"How beautiful!" he thought, looking at the strange, as it were,
mother-of-pearl shell of white fleecy cloudless resting right
over his head in the middle of the sky. "How exquisite it all is
in this exquisite night! And when was there time for that
cloud-shell to form? Just now I looked at the sky, and there was
nothing in it--only two white streaks. Yes, and so
imperceptibly too my views of life changed!"
He went out of the meadow and walked along the highroad towards
the village. A slight wind arose, and the sky looked gray and
sullen. The gloomy moment had come that usually precedes the
dawn, the full triumph of light over darkness.
Shrinking from the cold, Levin walked rapidly, looking at the
ground. "What's that? Someone coming," he thought, catching the
tinkle of bells, and lifting his head. Forty paces from him a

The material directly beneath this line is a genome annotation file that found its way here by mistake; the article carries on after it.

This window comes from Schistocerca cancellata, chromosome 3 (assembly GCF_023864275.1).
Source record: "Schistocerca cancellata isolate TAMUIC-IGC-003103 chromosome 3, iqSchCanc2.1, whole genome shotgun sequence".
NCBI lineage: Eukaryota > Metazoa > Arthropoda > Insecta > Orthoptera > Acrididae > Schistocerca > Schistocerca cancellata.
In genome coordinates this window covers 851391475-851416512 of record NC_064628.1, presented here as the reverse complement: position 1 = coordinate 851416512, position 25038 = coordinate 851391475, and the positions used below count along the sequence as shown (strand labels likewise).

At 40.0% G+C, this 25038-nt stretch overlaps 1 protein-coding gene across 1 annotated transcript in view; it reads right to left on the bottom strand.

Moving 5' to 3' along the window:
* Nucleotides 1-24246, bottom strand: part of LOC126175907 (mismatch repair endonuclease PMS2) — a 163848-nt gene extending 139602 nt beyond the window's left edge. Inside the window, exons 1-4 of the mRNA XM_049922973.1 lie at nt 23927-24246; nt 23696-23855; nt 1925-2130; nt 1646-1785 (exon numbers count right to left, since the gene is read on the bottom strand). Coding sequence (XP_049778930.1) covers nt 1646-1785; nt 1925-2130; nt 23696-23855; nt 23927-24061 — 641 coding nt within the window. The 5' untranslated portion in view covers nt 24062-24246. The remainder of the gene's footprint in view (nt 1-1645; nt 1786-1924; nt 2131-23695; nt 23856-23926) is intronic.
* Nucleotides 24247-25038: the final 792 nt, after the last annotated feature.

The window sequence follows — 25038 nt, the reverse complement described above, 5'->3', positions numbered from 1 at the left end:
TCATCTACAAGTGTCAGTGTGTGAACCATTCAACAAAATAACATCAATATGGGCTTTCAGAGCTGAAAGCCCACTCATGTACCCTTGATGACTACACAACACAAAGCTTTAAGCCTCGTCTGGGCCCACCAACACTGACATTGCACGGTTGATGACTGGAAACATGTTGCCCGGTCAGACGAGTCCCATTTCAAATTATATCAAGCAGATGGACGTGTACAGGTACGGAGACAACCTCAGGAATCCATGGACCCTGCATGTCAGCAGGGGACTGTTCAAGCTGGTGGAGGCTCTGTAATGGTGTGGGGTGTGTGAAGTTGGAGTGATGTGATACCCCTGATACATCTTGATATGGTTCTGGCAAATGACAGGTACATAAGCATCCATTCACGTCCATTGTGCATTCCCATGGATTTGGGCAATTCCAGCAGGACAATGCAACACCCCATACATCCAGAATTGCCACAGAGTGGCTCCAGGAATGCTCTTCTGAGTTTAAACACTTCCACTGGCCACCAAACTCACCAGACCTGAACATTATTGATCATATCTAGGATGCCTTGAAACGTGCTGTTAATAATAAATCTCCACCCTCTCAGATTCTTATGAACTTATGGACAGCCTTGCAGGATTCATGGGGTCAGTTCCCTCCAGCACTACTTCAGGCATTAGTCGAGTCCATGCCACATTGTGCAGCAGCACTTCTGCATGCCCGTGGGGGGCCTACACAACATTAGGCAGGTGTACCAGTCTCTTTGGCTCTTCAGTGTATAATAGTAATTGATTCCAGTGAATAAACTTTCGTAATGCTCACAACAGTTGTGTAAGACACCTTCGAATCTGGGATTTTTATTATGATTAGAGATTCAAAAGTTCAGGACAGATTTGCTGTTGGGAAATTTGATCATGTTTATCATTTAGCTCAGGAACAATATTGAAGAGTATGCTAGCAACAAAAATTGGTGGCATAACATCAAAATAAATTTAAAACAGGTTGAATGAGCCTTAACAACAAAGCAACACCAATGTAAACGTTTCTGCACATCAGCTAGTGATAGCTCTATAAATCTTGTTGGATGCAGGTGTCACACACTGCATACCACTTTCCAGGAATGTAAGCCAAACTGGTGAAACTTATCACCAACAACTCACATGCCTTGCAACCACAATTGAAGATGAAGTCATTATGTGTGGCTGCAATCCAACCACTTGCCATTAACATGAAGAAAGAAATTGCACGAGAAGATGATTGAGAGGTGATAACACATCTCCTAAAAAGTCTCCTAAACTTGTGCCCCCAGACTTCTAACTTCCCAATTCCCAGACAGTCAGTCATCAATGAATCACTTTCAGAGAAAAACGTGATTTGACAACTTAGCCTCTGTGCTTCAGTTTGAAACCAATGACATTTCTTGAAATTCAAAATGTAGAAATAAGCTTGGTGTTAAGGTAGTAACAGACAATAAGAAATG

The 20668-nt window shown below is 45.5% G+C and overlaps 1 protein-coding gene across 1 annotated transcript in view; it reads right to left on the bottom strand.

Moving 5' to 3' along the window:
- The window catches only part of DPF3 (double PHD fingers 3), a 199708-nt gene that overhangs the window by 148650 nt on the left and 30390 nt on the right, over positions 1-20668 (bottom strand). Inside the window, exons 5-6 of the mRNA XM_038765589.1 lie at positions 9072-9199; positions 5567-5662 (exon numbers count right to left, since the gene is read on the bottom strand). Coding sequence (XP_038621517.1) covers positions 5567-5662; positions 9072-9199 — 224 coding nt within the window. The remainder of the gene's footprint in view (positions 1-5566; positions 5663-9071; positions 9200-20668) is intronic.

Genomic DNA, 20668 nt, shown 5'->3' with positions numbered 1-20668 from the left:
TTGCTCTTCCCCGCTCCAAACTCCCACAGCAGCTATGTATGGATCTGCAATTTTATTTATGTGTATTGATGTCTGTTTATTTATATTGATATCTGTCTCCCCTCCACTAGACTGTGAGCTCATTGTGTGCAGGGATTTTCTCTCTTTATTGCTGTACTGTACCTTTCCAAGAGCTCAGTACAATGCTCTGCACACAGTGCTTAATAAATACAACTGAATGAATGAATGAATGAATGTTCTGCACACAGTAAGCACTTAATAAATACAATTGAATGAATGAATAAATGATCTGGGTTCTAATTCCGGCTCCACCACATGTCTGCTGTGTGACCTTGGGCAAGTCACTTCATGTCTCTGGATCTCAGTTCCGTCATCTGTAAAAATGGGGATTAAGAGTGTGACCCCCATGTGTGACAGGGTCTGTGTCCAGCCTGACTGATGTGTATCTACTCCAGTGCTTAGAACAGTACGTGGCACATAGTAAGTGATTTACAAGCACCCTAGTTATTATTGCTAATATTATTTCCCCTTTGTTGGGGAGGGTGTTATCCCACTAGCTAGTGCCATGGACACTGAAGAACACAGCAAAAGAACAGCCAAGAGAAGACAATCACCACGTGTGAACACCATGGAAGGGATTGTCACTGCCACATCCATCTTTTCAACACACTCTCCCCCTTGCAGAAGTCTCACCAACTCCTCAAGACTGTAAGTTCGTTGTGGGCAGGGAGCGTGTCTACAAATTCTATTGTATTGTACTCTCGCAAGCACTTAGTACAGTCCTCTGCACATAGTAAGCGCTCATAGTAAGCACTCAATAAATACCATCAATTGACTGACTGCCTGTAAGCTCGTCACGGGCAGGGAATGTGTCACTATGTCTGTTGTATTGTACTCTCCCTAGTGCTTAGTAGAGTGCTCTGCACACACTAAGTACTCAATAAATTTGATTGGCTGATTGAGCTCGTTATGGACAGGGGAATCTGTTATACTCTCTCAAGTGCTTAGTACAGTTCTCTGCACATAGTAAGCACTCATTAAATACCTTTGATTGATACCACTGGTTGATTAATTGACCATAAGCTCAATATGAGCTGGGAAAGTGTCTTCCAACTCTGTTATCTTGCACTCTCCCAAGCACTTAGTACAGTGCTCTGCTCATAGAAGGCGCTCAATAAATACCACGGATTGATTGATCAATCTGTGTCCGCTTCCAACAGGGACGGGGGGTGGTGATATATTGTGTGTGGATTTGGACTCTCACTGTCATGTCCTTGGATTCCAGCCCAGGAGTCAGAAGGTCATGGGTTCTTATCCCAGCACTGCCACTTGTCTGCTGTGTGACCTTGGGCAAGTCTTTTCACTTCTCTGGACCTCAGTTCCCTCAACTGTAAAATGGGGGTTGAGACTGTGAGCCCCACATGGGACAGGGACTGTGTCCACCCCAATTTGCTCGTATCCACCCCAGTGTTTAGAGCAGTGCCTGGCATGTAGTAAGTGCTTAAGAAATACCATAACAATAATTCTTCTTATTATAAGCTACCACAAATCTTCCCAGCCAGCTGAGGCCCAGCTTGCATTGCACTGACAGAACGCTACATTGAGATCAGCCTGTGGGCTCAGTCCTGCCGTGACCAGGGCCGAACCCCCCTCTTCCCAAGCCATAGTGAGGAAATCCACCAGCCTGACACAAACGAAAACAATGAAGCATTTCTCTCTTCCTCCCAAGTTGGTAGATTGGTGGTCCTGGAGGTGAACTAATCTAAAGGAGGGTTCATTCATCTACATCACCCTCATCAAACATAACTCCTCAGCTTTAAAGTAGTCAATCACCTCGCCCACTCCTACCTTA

carriage with four horses harnessed abreast was driving towards
him along the grassy road on which he was walking. The
shaft-horses were tilted against the shafts by the ruts, but the
dexterous driver sitting on the box held the shaft over the ruts,
so that the wheels ran on the smooth part of the road.
This was all Levin noticed, and without wondering who it could
be, he gazed absently at the coach.
In the coach was an old lady dozing in one corner, and at the
window, evidently only just awake, sat a young girl holding in
both hands the ribbons of a white cap. With a face full of light
and thought, full of a subtle, complex inner life, that was
remote from Levin, she was gazing beyond him at the glow of the
At the very instant when this apparition was vanishing, the
truthful eyes glanced at him. She recognized him, and her face
lighted up with wondering delight.